The bulk of our attention flows to the presidential race. And because there is so much attention there, the process attracts candidates who are merely seeking attention for themselves and not high office. In fact, that may be why the primaries feel more and more like reality television, and produced a reality TV president. Each debate is a new episode, and the political press waits for the latest news about which contestant is eliminated.
Because our mode of engaging with politics feels tribal, and because the process takes two years, many people experience it as a crushing psychological and social blow to be on the losing side. Citizens who identify with the losing presidential candidate feel like they are no longer a part of their country. They experience the transfer of the executive branch from one party to the other as a regime change that threatens them …
The presidential election increases our sense that all issues are national issues. Even people who say they are addicted to politics often have no idea what is happening in their state or county government.
Ask the 10 people around you at work about Donald Trump’s conversation with Billy Bush. All 10 will have an opinion.
Now ask those same 10 people who represents their district in their state’s lower chamber. You’d be lucky if a single one knows the name.
You probably thought Title VII’s ban on discrimination “because of sex” was intended to protect women (and in the rare case, men) from discrimination because they were women (or men), didn’t you?
Fool! Rube! Vulgarian! You have no sense whatever at how such language can be refined, generalized, and extended to cover salutary and progressive ends Congress never imagined:
That someone can be subjected to a barrage of insults, humiliation, hostility and/or changes to the terms and conditions of their employment, based upon nothing more than the aggressor’s view of what it means to be a man or a woman, is exactly the evil Title VII was designed to eradicate.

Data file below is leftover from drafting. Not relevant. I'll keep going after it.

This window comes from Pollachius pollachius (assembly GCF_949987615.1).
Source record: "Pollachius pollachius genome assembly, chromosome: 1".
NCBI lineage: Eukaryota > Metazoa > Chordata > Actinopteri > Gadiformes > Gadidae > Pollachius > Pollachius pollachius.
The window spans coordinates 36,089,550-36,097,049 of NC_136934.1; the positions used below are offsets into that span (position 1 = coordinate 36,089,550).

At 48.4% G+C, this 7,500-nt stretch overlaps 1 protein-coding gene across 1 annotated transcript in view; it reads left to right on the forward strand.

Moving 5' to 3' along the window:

U.S. Equal Employment Opportunity Commission v. Scott Medical Health Center, , (WD PA, Nov. 4, 2016) — emphasis added.
“Sex,” something fairly specific (that is, a term with a high level of specificity, low level of generality) gets distilled/elevated to a “view of what it means to be a man or a woman” (that is, a term with a low level of specificity, high level of generality), and at that amorphous high level of generality is “exactly the evil Title VII was designed to eradicate.”
I’ve commented on battling levels of generality in litigation before. A gay rights case is likelier to win, for instance, if instead of asking “does the constitution protect acts of homosexual sodomy from criminal prosecution?” one asks something like “do the emanations of the penumbra of the 5th and 14th amendment, which created zones of privacy, protect consenting adults in their intimate love choices?”
What a heart-wrenchingly winsome issue statement! Of course! Of course! Love wins!
Isn’t that fun?
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“In learning as in traveling and, of course, in lovemaking, all the charm lies in not coming too quickly to the point, but in meandering around for a while.” (Eva Brann)